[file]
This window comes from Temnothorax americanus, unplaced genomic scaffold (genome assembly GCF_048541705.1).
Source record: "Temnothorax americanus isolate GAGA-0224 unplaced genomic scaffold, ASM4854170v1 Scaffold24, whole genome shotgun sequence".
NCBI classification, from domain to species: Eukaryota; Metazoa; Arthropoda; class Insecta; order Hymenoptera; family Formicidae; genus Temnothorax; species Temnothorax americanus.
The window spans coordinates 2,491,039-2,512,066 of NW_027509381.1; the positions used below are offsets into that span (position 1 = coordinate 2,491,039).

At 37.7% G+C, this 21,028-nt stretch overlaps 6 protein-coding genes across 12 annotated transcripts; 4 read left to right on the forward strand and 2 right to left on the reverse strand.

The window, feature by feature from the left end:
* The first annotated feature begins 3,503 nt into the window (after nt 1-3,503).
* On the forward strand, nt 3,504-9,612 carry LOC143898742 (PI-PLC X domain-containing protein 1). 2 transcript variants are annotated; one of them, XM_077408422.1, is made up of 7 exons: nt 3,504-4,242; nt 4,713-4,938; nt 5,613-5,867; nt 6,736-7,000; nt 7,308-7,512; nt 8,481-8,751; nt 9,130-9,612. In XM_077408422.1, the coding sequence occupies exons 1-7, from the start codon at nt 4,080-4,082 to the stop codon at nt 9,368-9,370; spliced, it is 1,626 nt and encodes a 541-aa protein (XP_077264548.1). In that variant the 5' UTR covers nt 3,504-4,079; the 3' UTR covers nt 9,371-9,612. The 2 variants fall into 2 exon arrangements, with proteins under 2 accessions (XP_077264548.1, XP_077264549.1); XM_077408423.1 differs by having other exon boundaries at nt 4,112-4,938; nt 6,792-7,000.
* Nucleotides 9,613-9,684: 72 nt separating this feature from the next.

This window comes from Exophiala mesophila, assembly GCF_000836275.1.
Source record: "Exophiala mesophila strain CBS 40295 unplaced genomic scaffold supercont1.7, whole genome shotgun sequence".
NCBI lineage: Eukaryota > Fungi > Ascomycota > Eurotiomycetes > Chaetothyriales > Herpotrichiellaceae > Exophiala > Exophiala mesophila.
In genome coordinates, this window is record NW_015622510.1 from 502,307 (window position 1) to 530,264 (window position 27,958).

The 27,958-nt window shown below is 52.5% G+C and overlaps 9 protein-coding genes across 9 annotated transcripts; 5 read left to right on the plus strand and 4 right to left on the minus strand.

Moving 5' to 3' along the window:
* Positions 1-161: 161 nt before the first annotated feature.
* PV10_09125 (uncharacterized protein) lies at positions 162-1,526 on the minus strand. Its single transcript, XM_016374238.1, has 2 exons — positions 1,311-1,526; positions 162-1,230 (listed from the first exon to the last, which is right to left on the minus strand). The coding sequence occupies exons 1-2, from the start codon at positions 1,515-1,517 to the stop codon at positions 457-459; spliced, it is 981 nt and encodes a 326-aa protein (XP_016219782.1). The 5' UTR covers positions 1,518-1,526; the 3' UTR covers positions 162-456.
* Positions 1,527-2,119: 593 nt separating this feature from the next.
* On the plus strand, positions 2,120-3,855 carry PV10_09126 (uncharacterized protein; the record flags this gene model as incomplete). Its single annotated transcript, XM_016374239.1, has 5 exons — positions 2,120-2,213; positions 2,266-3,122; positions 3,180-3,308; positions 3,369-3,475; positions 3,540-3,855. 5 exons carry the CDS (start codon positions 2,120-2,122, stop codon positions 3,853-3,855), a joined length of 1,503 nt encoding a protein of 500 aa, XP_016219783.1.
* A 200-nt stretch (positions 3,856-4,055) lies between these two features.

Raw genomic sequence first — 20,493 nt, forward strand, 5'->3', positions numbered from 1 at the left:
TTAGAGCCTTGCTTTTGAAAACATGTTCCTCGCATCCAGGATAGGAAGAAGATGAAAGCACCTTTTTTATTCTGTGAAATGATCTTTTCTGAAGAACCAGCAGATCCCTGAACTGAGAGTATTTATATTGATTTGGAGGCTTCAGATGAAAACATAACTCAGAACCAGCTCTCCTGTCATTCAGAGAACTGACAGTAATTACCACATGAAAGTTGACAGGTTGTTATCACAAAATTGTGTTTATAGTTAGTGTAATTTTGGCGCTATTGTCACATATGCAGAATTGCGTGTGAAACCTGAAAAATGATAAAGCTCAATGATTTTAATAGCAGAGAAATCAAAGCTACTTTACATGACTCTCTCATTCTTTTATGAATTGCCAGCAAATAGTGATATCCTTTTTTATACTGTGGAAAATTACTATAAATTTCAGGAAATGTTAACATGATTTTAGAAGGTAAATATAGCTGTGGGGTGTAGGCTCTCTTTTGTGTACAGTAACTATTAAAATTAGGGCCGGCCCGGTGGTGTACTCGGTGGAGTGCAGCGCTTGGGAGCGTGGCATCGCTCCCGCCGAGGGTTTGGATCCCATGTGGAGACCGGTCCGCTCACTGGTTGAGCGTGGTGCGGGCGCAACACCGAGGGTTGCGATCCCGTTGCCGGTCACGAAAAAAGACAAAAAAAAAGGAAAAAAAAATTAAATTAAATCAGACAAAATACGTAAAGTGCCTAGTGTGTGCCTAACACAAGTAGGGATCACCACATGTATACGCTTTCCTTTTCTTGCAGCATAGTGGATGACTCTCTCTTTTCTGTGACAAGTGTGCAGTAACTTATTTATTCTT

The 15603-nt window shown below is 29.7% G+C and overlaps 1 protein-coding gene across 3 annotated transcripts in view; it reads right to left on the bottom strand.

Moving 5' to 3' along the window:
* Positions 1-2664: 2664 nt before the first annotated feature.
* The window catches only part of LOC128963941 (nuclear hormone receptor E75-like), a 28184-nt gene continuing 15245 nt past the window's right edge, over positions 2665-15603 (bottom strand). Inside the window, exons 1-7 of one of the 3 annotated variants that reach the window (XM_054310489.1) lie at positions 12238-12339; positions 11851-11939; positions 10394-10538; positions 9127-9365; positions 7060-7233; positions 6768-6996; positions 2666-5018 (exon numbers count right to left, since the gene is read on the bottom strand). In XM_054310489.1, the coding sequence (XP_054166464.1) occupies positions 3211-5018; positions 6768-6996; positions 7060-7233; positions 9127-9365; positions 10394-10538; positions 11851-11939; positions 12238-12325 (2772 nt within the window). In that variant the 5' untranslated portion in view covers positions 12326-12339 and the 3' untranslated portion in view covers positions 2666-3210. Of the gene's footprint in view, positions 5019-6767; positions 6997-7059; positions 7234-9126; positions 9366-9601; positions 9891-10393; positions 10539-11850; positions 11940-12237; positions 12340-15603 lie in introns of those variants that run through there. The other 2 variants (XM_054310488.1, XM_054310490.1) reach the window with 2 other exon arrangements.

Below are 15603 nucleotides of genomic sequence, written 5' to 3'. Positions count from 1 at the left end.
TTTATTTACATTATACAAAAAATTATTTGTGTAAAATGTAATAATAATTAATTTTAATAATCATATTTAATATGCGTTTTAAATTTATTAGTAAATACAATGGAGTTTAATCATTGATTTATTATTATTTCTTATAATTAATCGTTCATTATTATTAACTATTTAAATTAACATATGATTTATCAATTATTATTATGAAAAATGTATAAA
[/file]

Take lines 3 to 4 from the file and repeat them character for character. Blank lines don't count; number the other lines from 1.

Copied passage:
NCBI classification, from domain to species: Eukaryota; Metazoa; Arthropoda; class Insecta; order Hymenoptera; family Formicidae; genus Temnothorax; species Temnothorax americanus.
The window spans coordinates 2,491,039-2,512,066 of NW_027509381.1; the positions used below are offsets into that span (position 1 = coordinate 2,491,039).